One of the original bad boys of rock 'n' roll, the self-destructive Vincent was involved in a motorcycle crash in July 1955 and his left leg was permanently damaged. Discharged from the US Navy, he began appearing on country music radio and came under the wing of disc jockey 'Sheriff' Tex Davis, who supervised his recording of a demo of 'Be-Bop A-Lula'. In May 1956, the track was re-recorded at Capitol Records' Nashville studio, with backing by the Blue Caps. The original line-up comprised Cliff Gallup (lead guitar), Jack Neal (upright bass), Willie Williams (acoustic guitar) and Dickie Harrell (drums). Weeks later, 'Be-Bop-A-Lula' stormed the charts, temporarily providing Capitol with their own version of Elvis Presley. The strength of the single lay in Vincent's engaging vocal and the loping guitar runs of the influential Gallup.
Vincent's image was brooding, inarticulate and menacing and with such rock 'n' roll authenticity he was not easily marketable in the USA. His second single, 'Race With The Devil', failed to chart in his homeland, but proved successful in the UK, where he attracted a devoted following. Dogged by bad advice and often unsuitable material, Vincent rapidly lost the impetus that had thrust him to the centre stage as a rock 'n' roll icon. Even an appearance in the movie The Girl Can't Help It failed to arrest his commercial decline. A respite was offered by the million-selling 'Lotta Love', but line-up changes in the Blue Caps and a multitude of personal problems were conspiring against him. His damaged leg perpetually threatened to end his singing career and renewed injuries resulted in the limb being supported by a metal brace. Vincent's alcoholism and buccaneering road life made him a liability to promoters and by the late 50s, his career seemed in ruins.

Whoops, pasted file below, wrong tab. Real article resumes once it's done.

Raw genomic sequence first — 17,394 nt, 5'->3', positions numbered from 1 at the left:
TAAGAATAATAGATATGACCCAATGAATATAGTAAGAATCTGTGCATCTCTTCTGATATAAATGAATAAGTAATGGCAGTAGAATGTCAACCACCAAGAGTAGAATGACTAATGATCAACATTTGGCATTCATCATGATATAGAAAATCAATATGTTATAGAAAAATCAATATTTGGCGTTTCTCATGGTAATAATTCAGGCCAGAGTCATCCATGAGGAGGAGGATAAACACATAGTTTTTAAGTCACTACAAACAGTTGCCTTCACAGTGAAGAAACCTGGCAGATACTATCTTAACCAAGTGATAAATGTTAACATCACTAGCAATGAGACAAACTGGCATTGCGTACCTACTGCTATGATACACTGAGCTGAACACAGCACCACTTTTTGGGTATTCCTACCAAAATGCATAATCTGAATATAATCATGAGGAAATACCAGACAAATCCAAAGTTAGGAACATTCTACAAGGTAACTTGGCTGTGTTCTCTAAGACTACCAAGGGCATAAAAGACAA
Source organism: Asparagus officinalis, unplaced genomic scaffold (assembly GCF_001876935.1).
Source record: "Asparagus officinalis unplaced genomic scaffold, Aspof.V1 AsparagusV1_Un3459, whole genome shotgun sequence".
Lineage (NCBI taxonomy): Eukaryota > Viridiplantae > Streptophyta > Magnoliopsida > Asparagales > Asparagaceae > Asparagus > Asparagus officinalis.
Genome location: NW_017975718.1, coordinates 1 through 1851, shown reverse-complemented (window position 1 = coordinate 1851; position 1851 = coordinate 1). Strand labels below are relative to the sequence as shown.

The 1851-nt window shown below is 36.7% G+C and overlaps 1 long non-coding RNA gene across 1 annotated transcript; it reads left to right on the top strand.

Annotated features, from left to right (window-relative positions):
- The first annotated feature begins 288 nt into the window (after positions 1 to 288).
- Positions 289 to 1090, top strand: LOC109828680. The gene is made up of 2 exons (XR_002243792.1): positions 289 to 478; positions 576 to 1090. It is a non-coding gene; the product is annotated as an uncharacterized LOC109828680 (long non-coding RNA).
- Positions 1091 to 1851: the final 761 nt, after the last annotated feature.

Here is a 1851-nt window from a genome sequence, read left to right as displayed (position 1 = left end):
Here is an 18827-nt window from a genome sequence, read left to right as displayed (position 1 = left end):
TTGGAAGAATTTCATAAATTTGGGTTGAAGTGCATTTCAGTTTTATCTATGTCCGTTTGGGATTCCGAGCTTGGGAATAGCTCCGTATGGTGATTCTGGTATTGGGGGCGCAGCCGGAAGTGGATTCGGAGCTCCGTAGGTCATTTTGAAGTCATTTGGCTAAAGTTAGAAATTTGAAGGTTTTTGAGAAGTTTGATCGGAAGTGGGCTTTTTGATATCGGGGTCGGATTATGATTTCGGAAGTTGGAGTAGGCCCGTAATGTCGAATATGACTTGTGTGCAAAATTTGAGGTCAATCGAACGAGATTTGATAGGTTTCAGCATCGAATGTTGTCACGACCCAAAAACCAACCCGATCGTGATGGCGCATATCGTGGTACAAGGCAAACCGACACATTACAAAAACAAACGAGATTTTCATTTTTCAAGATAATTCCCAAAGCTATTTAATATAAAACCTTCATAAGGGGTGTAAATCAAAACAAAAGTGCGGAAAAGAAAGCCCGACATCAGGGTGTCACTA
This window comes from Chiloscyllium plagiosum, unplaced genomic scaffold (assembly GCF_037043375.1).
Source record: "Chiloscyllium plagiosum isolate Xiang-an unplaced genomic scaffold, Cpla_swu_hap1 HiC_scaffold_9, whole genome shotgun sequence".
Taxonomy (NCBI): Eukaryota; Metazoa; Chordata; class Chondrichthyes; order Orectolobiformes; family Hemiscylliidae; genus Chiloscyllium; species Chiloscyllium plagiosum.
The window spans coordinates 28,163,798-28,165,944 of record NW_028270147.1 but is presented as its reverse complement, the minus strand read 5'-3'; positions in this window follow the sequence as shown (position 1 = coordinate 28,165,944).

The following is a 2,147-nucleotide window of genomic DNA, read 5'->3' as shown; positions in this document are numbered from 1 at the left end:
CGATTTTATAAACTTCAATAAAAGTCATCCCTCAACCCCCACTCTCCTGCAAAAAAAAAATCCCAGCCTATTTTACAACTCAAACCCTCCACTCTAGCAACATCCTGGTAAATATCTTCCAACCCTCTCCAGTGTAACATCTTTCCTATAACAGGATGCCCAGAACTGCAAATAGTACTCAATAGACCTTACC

In the late 50s Vincent relocated to England, where producer Jack Good exacerbated his rebel image by dressing him in black leather and encouraging the star to accentuate his limp. Although he failed to retrieve past glories on record, he toured frequently and survived the 1960 car crash that killed his friend Eddie Cochran. Thereafter, he appeared regularly in the UK and France, having come under the wing of the notoriously proprietorial manager Don Arden. Increasingly redundant during the beat group era, his lifestyle grew more erratic and alcoholism made him a bloated and pathetic figure. 1970's comeback album of sorts, I'm Back And I'm Proud, lacked sufficient punch to revitalize his career and he continued playing with pick-up groups, churning out his old repertoire. He often railed against old friends and grew increasingly disillusioned about the state of his career. Still regarded as a legend of rock 'n' roll and a true original, he seemed frustratingly stuck in a time warp and lacked any sense of a career pattern. The often intolerable pain he suffered owing to his festering leg merely exacerbated his alcoholism, which in turn devastated his health. On 12 October 1971, his abused body finally succumbed to a bleeding ulcer and rock 'n' roll lost one of its genuinely great rebellious spirits.
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